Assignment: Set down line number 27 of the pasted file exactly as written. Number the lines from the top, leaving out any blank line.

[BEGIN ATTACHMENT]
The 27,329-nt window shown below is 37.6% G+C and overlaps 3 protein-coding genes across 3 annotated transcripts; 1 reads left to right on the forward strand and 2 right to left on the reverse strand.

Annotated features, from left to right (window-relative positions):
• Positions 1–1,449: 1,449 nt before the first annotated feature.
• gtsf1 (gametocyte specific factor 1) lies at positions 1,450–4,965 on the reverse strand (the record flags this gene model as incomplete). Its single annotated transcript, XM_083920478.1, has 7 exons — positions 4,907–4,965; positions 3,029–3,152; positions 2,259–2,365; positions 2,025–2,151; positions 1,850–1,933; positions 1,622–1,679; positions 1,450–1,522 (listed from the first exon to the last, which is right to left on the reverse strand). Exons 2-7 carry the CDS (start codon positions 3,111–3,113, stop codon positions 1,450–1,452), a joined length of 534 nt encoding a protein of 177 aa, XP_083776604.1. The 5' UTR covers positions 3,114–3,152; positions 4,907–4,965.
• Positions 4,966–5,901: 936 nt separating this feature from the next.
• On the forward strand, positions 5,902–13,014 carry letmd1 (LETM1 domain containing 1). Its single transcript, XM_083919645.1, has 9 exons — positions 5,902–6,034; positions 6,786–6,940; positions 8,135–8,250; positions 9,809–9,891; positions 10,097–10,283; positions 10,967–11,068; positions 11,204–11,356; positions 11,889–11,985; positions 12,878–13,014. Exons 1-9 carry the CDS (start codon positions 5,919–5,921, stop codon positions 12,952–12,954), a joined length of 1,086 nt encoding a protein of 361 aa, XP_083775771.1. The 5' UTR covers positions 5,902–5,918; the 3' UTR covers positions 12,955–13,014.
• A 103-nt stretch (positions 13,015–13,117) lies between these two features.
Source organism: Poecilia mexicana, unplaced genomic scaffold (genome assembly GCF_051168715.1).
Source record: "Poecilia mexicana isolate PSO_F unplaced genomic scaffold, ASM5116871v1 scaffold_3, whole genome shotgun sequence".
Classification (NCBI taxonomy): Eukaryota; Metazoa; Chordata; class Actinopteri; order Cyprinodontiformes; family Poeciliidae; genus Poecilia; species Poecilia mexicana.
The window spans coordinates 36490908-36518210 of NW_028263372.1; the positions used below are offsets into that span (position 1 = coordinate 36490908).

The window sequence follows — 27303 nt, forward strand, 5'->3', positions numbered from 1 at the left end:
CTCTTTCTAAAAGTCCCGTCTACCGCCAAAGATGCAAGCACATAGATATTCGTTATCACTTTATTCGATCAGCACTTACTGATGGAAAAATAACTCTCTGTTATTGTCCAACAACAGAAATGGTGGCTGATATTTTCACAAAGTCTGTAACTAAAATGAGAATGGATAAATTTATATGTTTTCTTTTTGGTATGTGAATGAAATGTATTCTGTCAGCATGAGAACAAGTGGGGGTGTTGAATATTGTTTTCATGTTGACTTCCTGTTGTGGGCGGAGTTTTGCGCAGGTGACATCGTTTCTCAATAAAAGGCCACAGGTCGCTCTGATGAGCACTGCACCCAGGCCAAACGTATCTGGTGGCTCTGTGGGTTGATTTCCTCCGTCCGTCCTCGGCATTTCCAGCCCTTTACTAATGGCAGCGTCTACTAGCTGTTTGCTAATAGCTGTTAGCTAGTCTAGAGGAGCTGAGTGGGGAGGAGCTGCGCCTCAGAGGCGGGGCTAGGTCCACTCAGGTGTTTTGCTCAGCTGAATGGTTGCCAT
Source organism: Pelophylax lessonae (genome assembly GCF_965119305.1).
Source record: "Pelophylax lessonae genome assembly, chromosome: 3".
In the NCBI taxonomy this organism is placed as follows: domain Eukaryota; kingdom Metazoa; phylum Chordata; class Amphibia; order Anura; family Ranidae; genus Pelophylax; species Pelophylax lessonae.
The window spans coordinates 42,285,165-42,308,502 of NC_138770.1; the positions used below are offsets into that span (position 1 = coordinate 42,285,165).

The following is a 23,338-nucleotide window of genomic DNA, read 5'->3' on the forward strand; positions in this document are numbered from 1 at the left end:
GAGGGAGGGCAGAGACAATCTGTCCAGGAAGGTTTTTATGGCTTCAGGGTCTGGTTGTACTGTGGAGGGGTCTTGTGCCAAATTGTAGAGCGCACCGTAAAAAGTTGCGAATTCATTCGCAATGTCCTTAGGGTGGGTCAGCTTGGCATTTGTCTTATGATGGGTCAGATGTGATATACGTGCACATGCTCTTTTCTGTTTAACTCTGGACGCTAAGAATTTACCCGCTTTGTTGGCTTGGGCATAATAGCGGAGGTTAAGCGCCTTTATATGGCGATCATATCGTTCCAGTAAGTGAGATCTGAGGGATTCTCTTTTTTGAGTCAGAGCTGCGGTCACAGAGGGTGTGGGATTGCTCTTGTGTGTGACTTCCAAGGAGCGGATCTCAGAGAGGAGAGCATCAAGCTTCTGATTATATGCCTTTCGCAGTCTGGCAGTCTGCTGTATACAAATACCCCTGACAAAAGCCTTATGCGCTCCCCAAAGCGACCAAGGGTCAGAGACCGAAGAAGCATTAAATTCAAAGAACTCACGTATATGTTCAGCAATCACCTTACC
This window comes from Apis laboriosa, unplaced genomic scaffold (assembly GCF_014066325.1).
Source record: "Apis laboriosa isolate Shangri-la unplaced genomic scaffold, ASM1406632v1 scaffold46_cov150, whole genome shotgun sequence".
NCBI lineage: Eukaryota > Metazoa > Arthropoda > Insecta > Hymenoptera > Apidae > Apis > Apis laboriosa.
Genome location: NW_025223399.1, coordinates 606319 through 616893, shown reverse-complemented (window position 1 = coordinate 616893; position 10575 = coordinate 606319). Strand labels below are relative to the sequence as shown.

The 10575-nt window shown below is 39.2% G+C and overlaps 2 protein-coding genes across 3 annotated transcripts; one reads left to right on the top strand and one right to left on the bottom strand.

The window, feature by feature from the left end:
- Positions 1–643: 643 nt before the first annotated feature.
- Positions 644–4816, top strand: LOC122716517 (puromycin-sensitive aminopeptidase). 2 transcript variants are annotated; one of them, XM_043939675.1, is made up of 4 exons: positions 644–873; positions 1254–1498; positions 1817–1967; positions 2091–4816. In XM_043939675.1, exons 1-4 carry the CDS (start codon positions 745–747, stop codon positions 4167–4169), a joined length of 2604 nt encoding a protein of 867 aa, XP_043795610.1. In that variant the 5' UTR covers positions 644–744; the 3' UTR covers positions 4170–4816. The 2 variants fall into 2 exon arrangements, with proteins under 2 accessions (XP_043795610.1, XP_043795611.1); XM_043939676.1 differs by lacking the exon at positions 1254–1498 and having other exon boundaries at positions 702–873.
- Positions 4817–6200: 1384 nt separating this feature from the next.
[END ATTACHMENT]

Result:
- Positions 644–4816, top strand: LOC122716517 (puromycin-sensitive aminopeptidase). 2 transcript variants are annotated; one of them, XM_043939675.1, is made up of 4 exons: positions 644–873; positions 1254–1498; positions 1817–1967; positions 2091–4816. In XM_043939675.1, exons 1-4 carry the CDS (start codon positions 745–747, stop codon positions 4167–4169), a joined length of 2604 nt encoding a protein of 867 aa, XP_043795610.1. In that variant the 5' UTR covers positions 644–744; the 3' UTR covers positions 4170–4816. The 2 variants fall into 2 exon arrangements, with proteins under 2 accessions (XP_043795610.1, XP_043795611.1); XM_043939676.1 differs by lacking the exon at positions 1254–1498 and having other exon boundaries at positions 702–873.